Now it’s a golden chance for Lilongwe to have a taste of this sumptuous race. 10 km is just enough to get you sweating and give you pointers for the main race to come next month. The Be More Lilongwe City Race will take place this coming Saturday on 12 May 2018. It will start at exactly 6 in the morning. It will start from Standard Bank Capital City Branch at City Centre. Admission is free of charge. I guess it doesn’t get any better than that.

I’m planning to attend and see how far my preparations have been. It will also be an opportunity to learn from other runners and pick up a technique or two. If you happen to be in town please plan to attend.

Be More!

The Three Peaks and other extreme sports in Malawi

We may not have an ultra marathon yet but as far as extreme sports is concerned Malawi is not far behind. We have the Yacht Race on Lake Malawi, we have the Porters’ Race on Mulanje Mountain, we have the Be More Race in Lilongwe. And we also have the Three Peaks walk in Blantyre. These are all annual events.

I have been covering the Be More Race, and I’m planning on attempting the 21 km race. I expect nothing but fireworks and fun. I’m not so sure about the Porters’ Race. Perhaps that could be sampled next year. But I’m having an irresistible temptation to try the Three Peaks walk this year as well.

The Three Peaks walk covers 48 km in a day and that includes hiking three mountains in Blantyre and reaching each summit. The mountains involved are Michiru, Ndirande and finally Soche, in that order. To say this is very challenging would be making an understatement.

One family friend of ours gave it a try last year. Esnat Chilije completed all the three mountains. It’s no wonder that this year she attempted the City Race in Blantyre organized by Standard Bank as a runner up to the Be More Race. It took place on 14 April. We were inspired by her accomplishments and are planning to follow suit.

In the meantime, I’m reaching for the straws and trying desperately to assure myself I can do this. The only comfort is that I did several long walks in Cape Town back in 2012. I could take almost the whole day to walk 34 km from the end of the train line in Simon’s Town to Mowbray.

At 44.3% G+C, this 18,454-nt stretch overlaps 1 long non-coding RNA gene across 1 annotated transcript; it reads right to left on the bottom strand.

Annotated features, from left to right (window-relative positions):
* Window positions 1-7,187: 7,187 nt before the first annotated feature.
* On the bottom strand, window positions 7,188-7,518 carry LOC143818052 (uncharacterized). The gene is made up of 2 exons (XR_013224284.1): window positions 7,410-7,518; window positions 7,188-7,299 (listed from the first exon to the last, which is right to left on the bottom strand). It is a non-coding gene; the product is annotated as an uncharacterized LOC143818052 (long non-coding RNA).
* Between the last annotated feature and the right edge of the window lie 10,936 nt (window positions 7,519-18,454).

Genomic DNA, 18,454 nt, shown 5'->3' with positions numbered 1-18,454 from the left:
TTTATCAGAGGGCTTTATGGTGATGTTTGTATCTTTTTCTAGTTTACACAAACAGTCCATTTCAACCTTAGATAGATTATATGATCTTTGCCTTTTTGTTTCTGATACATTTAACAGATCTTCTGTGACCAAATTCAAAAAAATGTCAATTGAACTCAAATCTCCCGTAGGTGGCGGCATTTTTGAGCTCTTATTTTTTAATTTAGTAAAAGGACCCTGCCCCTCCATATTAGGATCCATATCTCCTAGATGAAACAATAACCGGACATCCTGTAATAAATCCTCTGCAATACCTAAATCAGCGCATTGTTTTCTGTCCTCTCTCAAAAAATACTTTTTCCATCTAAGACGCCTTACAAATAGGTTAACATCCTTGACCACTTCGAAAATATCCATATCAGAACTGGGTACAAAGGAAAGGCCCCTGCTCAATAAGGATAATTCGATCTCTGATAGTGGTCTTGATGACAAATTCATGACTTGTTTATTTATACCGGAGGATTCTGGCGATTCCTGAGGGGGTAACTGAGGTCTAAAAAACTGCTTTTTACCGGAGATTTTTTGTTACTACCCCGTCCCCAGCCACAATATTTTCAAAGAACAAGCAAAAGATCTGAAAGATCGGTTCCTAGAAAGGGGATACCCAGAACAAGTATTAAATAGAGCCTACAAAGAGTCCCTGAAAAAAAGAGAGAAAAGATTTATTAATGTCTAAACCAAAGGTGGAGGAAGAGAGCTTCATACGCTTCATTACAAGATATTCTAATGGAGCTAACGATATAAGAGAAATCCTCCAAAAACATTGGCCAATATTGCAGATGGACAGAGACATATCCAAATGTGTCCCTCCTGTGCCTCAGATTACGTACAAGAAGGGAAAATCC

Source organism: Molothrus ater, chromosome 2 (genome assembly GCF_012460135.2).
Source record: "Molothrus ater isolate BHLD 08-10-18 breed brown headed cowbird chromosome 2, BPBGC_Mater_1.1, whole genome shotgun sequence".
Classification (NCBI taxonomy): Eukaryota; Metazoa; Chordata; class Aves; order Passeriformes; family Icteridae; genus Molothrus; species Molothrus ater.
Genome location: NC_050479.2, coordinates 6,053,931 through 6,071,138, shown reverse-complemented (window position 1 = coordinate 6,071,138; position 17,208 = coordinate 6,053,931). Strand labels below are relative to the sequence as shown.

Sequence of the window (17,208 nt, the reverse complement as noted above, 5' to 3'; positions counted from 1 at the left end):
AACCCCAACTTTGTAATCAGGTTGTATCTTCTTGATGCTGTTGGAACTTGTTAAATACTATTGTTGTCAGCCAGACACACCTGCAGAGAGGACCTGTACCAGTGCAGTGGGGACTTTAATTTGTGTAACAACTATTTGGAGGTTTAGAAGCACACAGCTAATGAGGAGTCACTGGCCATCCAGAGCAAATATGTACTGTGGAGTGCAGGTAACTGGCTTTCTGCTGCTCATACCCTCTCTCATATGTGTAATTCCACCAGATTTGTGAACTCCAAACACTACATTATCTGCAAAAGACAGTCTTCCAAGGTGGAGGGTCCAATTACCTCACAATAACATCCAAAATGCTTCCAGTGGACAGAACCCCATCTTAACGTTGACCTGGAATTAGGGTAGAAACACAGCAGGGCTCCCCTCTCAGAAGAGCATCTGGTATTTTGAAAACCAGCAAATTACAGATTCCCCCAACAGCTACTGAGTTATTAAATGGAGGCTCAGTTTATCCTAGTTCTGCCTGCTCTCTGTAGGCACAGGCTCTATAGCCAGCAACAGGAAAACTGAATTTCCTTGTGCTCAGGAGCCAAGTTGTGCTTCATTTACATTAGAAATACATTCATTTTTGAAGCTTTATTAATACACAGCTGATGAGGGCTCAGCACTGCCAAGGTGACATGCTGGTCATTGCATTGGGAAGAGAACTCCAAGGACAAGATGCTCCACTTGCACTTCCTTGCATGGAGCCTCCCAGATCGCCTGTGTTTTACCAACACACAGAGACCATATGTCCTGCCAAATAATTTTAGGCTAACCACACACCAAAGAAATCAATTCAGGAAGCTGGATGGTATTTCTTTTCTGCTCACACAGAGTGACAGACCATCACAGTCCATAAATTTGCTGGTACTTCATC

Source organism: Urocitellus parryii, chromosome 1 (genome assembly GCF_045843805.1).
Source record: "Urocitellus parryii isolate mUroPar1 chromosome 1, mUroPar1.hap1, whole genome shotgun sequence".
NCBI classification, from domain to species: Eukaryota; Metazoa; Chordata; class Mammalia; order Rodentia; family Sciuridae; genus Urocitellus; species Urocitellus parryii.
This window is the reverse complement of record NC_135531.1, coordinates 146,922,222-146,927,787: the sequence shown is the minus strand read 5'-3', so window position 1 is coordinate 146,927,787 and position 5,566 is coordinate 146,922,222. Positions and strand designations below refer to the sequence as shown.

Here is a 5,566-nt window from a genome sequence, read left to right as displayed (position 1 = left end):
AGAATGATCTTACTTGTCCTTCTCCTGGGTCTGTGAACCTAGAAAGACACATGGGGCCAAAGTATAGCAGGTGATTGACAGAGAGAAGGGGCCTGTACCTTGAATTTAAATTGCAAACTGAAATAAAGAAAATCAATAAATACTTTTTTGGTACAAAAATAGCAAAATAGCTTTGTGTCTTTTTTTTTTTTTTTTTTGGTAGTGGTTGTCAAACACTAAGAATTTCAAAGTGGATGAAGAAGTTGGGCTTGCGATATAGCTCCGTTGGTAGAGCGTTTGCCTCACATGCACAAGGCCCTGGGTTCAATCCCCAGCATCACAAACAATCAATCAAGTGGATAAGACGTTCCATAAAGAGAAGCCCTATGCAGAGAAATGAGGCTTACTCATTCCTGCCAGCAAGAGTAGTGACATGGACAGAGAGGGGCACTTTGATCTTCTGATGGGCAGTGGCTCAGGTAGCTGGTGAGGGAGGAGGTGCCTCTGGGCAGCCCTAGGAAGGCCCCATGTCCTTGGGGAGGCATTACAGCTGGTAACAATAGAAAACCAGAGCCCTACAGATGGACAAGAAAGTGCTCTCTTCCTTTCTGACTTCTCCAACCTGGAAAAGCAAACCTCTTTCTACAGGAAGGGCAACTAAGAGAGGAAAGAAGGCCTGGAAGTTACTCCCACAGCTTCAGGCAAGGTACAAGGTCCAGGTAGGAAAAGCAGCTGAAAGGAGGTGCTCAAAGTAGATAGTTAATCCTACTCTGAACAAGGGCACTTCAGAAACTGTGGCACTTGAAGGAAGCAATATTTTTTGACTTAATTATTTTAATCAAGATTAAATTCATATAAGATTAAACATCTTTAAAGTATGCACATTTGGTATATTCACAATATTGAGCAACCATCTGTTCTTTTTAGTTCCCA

And in 2016 (I’m not so sure about 2015) in Lilongwe I walked several times from Bunda Hill to Area 47 covering a distance between 34 and 36 km. That included reaching the summit of Bunda Hill. Besides that I have also done Three Peaks in Lilongwe, but drove in-between instead of walking.

Not much compared to what is to come, but somehow that should count a little bit. No? Cathy my sweet wife is eager to participate in the Three Peaks walk and I can only reflect the enthusiasm. Ahem!

So keep June clear and start preparing for the Three Peaks in Blantyre and/or the Porters Race in Mulanje. The City Race for Lilongwe will be on 12 May at 6:00 am at Standard City Centre and the one for Mzuzu already took place on 21 April and the main Be More Race, again in Lilongwe, will be on 9th June.

I haven’t had time to research about the Yacht Race in Mangochi, but keep an eye on it too. (I only hope it hasn’t taken place yet! 🙈)

To all those that love outdoors, extreme sports and nature, now is the time to get active. Get started!

Read It Again: I am the way, the truth and the life

Not a bad spot for a walk with God.
Not a bad spot for a walk with God.

The Bible contains some of the greatest stories ever recorded in human history. One such story is the narration of Abraham having a physical and visible visitation from God. It happened on this wise. One hot afternoon, Abraham was enjoying the shade under a big tree in his compound. He saw three men approach his tent and it looked like they were going to go past his home. He ran quickly to them and addressed to one of them as Lord. He asked them to stop by his house for refreshments. In the course of their fellowship, the Lord revealed His plan for Sodom, the metropolitan city for that day. He also told Abraham about the promised son who was just a year away.

Then there is the story of Jacob who wrestled with an Angel for the whole night before getting his blessings from above. Not much talk was recorded for our benefit but I do not think the overnight tussle was muted. There must have been some exchange worth transforming a life and name from Jacob to Israel. Talk about having an animated talk!